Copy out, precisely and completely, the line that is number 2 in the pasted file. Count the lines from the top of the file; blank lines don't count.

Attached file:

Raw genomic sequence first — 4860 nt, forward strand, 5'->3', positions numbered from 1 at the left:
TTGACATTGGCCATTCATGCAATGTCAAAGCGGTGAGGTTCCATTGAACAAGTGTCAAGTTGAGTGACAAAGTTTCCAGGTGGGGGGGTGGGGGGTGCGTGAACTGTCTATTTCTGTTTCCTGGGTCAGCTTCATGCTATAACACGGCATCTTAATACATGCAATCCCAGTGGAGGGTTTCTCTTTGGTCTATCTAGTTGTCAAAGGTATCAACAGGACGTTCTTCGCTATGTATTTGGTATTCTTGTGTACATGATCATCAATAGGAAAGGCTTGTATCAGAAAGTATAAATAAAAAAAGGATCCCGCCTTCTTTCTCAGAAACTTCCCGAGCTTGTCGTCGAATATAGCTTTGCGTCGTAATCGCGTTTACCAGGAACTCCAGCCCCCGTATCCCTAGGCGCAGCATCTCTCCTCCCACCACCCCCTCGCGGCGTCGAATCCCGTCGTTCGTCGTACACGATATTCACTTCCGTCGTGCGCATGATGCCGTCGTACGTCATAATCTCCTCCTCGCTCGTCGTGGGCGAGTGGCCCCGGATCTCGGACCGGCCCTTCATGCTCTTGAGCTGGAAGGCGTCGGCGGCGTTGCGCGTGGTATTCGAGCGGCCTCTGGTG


TTGACATTGGCCATTCATGCAATGTCAAAGCGGTGAGGTTCCATTGAACAAGTGTCAAGTTGAGTGACAAAGTTTCCAGGTGGGGGGGTGGGGGGTGCGTGAACTGTCTATTTCTGTTTCCTGGGTCAGCTTCATGCTATAACACGGCATCTTAATACATGCAATCCCAGTGGAGGGTTTCTCTTTGGTCTATCTAGTTGTCAAAGGTATCAACAGGACGTTCTTCGCTATGTATTTGGTATTCTTGTGTACATGATCATCAATAGGAAAGGCTTGTATCAGAAAGTATAAATAAAAAAAGGATCCCGCCTTCTTTCTCAGAAACTTCCCGAGCTTGTCGTCGAATATAGCTTTGCGTCGTAATCGCGTTTACCAGGAACTCCAGCCCCCGTATCCCTAGGCGCAGCATCTCTCCTCCCACCACCCCCTCGCGGCGTCGAATCCCGTCGTTCGTCGTACACGATATTCACTTCCGTCGTGCGCATGATGCCGTCGTACGTCATAATCTCCTCCTCGCTCGTCGTGGGCGAGTGGCCCCGGATCTCGGACCGGCCCTTCATGCTCTTGAGCTGGAAGGCGTCGGCGGCGTTGCGCGTGGTATTCGAGCGGCCTCTGGTG